GJD: I assume that you order various transformers in bunches?
Who’s Making Your Money Part III: Manufacturing PDF Print E-mail
Monday, 10 November 2008 18:42
By John McGlasson - GJD Contributor
In part three of this four-part series, we’ll look at album manufacturing.

When I first signed a bunch of artists, I planned a single release date for almost all of them. I’d recently had an investor put up the cash I’d need, so, assuming things would be the way they’d always been in the music biz up to that point, I decided to press a lot of each title so I could get a cheaper price per CD, under the (previously) safe assumption that I wasn’t pressing more than I could sell over a year or two. Then the physical retail end of the CD business tanked.

Now I have thousands of CDs I’m not likely ever to sell, and thousands more stuck in the retail distribution trap that I may or may not ever be paid for. Yes, I got them for .84 each, but that means nothing when I have a mountain of them taking up my storeroom and in warehouse limbo across the US, which can be returned to our former distributor anytime and subtracted from what they owe us. I’d be better off having pressed half as many at the normal rate of around $1.45e for a jewel case with 2-panel insert and having sold out, or nearly sold out of them.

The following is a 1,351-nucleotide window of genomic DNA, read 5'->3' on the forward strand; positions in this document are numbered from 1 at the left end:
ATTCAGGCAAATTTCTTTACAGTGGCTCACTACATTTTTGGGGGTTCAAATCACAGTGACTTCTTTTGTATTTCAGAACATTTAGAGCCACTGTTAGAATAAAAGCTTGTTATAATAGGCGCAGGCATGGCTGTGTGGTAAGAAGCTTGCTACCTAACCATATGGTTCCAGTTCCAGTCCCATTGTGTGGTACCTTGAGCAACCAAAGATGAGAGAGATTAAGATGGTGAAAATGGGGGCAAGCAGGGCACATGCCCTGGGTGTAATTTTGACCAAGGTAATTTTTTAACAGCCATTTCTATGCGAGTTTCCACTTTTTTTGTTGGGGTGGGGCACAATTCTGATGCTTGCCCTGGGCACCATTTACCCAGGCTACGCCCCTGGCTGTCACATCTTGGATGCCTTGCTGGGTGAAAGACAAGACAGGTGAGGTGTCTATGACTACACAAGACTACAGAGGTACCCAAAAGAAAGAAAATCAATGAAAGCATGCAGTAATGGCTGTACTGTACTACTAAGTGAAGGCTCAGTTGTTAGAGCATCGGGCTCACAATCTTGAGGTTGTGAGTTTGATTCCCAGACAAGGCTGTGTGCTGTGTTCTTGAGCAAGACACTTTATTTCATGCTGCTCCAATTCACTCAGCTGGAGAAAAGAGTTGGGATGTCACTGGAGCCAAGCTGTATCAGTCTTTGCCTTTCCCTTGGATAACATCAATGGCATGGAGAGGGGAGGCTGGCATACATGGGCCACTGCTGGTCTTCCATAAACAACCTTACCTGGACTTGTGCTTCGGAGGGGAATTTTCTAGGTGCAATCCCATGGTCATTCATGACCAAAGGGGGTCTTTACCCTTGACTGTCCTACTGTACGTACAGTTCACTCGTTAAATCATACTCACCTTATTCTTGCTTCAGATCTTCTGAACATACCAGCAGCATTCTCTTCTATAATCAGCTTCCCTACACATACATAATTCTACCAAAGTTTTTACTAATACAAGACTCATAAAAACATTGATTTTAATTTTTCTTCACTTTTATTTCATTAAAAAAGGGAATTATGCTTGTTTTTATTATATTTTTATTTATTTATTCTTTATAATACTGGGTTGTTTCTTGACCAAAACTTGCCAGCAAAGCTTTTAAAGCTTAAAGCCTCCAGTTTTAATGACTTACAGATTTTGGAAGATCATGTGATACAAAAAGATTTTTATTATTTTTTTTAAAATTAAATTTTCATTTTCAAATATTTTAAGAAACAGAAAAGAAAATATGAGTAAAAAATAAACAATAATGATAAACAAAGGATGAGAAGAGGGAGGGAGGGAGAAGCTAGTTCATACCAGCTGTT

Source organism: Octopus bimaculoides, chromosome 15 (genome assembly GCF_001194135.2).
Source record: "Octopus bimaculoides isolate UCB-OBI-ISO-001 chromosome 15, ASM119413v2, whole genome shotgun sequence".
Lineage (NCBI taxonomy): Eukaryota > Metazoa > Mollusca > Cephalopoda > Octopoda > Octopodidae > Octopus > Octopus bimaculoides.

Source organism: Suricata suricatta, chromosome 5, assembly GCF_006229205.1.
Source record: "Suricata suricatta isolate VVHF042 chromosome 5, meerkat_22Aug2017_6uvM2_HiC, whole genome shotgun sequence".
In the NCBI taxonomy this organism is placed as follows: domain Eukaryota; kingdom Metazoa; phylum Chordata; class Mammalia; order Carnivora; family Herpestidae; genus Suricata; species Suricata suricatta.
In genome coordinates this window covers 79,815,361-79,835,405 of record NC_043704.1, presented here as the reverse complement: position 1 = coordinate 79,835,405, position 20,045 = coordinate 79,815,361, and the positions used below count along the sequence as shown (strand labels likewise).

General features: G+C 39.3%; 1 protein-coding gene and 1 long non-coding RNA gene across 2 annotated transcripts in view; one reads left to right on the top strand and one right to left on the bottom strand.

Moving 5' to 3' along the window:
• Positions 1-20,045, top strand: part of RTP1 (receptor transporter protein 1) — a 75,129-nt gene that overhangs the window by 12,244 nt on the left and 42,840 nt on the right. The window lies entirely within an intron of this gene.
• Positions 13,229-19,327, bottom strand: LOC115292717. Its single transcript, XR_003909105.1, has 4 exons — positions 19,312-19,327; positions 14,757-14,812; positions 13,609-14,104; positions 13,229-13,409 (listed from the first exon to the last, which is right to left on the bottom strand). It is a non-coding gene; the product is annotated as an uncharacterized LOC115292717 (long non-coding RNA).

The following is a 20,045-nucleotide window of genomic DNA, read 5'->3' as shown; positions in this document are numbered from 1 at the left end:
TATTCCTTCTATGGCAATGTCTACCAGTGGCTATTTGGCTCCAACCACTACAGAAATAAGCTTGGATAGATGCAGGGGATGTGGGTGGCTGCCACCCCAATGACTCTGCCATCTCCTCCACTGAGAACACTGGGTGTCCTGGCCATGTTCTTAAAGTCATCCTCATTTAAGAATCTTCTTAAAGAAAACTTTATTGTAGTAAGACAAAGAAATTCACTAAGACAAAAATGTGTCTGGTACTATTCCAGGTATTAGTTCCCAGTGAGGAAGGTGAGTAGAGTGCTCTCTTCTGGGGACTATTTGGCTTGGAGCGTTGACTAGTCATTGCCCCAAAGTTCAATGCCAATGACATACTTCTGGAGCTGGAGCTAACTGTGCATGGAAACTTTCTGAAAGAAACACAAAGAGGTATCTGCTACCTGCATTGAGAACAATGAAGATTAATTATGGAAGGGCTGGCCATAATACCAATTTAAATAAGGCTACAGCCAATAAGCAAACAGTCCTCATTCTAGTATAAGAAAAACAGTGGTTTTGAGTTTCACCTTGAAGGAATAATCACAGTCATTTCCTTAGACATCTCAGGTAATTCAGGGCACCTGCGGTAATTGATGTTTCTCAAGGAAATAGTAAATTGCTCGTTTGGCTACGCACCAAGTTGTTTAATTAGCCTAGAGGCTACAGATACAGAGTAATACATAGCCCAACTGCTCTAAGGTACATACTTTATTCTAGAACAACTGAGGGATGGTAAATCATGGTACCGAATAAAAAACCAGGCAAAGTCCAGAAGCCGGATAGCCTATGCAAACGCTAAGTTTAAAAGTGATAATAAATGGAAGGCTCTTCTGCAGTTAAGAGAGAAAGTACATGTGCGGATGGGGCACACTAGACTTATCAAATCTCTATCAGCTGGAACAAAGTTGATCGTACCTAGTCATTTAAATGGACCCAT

Pedal Insider: Control Freak: Part 2 PDF Print E-mail
Tuesday, 21 October 2008 02:56
By Theo Hartman - GJD Contributor
Read Part 1 here
One of the early compressors, the Dan Armstrong Orange Squeezer, had no external user controls (unless you count screwdriver access to one of the two internal trim pots).  It was originally designed for “set-it-and-forget-it” use.  The two variables that could be set internally were output volume and the amount of compression.

An early Orange Squeezer.